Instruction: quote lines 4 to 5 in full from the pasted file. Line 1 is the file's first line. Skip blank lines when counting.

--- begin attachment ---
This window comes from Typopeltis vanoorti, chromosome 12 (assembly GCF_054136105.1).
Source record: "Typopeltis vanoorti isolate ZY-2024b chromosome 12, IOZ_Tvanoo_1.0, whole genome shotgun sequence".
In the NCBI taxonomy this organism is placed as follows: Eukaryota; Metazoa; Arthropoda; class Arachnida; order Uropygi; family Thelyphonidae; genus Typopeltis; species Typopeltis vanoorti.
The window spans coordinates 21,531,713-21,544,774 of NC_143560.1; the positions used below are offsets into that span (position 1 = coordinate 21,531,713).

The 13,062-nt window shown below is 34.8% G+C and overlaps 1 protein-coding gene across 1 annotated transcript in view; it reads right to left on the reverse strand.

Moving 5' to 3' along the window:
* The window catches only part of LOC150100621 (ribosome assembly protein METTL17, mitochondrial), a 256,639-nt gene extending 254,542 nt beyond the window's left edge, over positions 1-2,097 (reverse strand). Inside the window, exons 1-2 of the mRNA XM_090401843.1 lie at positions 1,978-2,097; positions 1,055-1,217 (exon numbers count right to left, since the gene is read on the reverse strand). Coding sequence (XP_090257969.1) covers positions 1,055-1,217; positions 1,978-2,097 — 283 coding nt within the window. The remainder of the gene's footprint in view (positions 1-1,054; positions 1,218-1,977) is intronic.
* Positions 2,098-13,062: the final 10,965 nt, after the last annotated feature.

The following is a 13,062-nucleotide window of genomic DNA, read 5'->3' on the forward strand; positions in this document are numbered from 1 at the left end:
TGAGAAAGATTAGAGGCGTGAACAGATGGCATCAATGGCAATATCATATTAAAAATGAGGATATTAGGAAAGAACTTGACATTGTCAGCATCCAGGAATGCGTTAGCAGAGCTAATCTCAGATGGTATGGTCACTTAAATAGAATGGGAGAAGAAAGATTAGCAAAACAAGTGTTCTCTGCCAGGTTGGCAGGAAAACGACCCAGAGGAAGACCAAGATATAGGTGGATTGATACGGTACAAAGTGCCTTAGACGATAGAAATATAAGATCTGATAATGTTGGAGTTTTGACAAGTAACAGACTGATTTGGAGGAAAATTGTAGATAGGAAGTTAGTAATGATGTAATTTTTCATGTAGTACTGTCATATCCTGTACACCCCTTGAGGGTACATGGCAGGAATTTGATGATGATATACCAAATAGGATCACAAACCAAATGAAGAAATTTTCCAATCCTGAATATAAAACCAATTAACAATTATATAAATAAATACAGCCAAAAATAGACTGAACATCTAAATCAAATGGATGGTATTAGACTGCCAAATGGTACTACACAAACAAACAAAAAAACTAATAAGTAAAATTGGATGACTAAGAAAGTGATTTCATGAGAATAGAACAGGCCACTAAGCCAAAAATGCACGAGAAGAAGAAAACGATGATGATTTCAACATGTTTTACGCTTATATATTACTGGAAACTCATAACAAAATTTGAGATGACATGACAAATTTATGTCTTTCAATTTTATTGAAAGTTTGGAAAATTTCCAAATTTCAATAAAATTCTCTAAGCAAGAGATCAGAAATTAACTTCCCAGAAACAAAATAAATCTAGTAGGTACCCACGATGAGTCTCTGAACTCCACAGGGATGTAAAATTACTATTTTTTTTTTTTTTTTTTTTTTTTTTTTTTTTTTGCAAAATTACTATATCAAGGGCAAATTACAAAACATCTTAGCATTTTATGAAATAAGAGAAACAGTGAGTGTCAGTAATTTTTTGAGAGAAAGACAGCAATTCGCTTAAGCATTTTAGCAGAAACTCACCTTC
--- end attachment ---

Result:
The window spans coordinates 21,531,713-21,544,774 of NC_143560.1; the positions used below are offsets into that span (position 1 = coordinate 21,531,713).

The 13,062-nt window shown below is 34.8% G+C and overlaps 1 protein-coding gene across 1 annotated transcript in view; it reads right to left on the reverse strand.